Saturday, June 7, 2014

How to Fight the Good Fight of Faith

“Jesus answered [Pilate’s question concerning His kingship], ‘My kingdom is not of this world. If My kingdom were of this world, then My servants would be fighting so that I would not be handed over to the Jews; but as it is, My kingdom is not of this realm’” (John 18:36 NASB).  And likewise, if our kingship and inheritance were of this world, we too would fight to obtain it (and maintain it).  But the kingdom we are in—wherein Christ Jesus reigns supreme—is NOT OF THIS REALM!

Later the Apostle Paul would speak of this incident, and he declared that Christ Jesus “testified the good confession before Pontius Pilate” (1 Timothy 6:13).  In context with such a confession of faith is both a good witness and a good fight worthy of the conflict it creates.  Also in context with this idea of fighting the good fight of faith to maintain both a powerful testimony in both word and deed is the idea of fleeing from the pursuit of money (not just the love of money, but money as an end in itself).  Here is what Paul has to say on this matter:

“If anyone advocates a different doctrine and does not agree with sound words, those of our Lord Jesus Christ, and with the doctrine conforming to godliness, he is conceited and understands nothing; but he has a morbid interest in controversial questions and disputes about words, out of which arise envy, strife, abusive language, evil suspicions, and constant friction between men of depraved mind and deprived of the truth, who suppose that godliness is a means of gain.  But godliness actually is a means of great gain when accompanied by contentment.  For we have brought nothing into the world, so we cannot take anything out of it either.  If we have food and covering, with these we shall be content.  But those who want to get rich fall into temptation and a snare and many foolish and harmful desires which plunge men into ruin and destruction.  For the love of money is a root of all sorts of evil, and some by longing for it have wandered away from the faith and pierced themselves with many griefs.  BUT FLEE FROM THESE THINGS, YOU MAN OF GOD, and pursue righteousness, godliness, faith, love, perseverance and gentleness.  FIGHT THE GOOD FIGHT OF FAITH; take hold of the eternal life to which you were called, and you made the good confession in the presence of many witnesses.  I charge you in the presence of God, who gives life to all things, and of Christ Jesus, who TESTIFIED THE GOOD CONFESSION BEFORE PONTIUS PILATE, that you keep the commandment without stain or reproach until the appearing of our Lord Jesus Christ, which He will bring about at the proper time—He who is the blessed and only Sovereign, the King of kings and Lord of lords, who alone possesses immortality and dwells in unapproachable light, whom no man has seen or can see. To Him be honor and eternal dominion! Amen” (1 Timothy 6:3-16).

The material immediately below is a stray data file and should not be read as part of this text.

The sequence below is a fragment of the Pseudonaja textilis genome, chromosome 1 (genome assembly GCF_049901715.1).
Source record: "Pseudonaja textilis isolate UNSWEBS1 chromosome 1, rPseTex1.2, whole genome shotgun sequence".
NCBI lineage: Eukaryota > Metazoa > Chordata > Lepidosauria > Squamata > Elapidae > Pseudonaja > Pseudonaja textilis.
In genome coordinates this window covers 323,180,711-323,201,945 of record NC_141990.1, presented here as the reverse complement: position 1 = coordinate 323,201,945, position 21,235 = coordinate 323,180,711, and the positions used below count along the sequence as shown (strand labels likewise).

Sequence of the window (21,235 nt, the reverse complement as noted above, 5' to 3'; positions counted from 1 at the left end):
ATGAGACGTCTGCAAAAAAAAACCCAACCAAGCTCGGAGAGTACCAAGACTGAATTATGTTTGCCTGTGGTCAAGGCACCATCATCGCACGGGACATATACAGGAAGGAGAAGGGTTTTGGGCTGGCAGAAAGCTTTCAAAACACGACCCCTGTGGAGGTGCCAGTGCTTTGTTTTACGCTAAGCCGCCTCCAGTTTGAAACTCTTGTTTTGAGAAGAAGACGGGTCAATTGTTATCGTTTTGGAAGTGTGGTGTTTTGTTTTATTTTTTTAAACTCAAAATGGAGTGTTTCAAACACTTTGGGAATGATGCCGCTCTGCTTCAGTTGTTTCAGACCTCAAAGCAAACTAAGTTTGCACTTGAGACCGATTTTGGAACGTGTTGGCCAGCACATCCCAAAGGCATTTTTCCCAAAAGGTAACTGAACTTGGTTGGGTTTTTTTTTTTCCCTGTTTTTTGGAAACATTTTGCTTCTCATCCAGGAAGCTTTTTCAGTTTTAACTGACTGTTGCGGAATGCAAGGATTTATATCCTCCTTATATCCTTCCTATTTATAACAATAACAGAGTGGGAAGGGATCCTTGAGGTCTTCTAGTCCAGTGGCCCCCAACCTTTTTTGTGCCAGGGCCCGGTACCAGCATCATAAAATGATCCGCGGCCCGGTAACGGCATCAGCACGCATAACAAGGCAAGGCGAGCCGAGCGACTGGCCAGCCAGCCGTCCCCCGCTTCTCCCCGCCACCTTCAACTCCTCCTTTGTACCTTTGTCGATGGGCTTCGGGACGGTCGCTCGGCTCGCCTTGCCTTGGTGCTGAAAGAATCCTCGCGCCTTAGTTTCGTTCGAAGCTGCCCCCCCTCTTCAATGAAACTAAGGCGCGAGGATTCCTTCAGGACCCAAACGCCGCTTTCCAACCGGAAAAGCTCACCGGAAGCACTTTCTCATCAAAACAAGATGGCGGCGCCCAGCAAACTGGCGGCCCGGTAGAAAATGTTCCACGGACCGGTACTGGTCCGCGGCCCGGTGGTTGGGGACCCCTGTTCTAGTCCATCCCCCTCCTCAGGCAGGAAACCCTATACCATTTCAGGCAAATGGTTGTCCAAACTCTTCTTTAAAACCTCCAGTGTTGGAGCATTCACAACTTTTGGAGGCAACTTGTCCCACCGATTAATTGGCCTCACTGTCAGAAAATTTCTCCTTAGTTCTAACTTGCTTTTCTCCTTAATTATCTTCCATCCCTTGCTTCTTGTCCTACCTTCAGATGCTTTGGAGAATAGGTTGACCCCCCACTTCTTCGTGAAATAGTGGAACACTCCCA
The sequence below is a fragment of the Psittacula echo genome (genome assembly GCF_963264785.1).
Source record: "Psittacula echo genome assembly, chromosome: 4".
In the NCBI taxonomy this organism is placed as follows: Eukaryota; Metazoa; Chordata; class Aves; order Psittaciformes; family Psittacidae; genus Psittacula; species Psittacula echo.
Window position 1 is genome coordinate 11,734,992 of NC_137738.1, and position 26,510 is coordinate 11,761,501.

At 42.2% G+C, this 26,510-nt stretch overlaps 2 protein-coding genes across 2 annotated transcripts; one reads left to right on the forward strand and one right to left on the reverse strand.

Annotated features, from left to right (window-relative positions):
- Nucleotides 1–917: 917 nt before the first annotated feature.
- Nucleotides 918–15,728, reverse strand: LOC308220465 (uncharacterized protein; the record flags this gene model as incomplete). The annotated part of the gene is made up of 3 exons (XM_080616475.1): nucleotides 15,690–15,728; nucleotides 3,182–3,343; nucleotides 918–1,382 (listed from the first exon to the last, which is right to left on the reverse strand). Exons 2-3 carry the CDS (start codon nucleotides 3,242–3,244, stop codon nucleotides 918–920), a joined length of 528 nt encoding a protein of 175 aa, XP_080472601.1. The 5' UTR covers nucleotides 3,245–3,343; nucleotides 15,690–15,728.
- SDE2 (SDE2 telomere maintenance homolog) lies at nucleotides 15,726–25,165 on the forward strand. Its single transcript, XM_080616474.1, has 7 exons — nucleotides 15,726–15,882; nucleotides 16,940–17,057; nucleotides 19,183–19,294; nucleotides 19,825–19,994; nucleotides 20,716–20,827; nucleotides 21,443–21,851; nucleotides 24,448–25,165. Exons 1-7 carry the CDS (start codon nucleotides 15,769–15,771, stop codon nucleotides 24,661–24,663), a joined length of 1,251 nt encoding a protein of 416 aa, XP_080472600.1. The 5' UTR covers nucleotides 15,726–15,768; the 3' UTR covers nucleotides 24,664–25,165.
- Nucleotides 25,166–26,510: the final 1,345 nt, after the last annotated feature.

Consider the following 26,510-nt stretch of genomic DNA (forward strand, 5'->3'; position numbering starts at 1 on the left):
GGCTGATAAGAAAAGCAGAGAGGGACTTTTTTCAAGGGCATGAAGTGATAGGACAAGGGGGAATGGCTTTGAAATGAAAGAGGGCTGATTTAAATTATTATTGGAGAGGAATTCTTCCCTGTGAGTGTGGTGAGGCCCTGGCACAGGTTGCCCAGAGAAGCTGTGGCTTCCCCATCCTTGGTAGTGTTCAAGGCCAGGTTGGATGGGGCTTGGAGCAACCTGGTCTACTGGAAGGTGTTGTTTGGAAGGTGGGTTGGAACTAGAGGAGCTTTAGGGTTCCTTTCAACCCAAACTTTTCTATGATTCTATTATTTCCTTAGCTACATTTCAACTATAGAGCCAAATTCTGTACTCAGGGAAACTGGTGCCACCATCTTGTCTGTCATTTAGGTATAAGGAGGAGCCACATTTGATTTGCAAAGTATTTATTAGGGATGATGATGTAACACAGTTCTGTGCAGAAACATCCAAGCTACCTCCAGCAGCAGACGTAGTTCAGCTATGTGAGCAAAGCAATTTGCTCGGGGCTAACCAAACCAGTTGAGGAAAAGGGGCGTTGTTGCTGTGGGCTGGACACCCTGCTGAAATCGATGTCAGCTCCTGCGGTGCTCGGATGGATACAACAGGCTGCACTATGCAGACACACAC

The apostle plainly says to flee from the consideration that godliness is a means of gain; and yet, godliness with contentment is GREAT GAIN!  However, it has nothing to do with money.  Paul had learned how to be abased and how to abound; he had learned the wisdom of the proverbist who said “Give me neither poverty nor riches;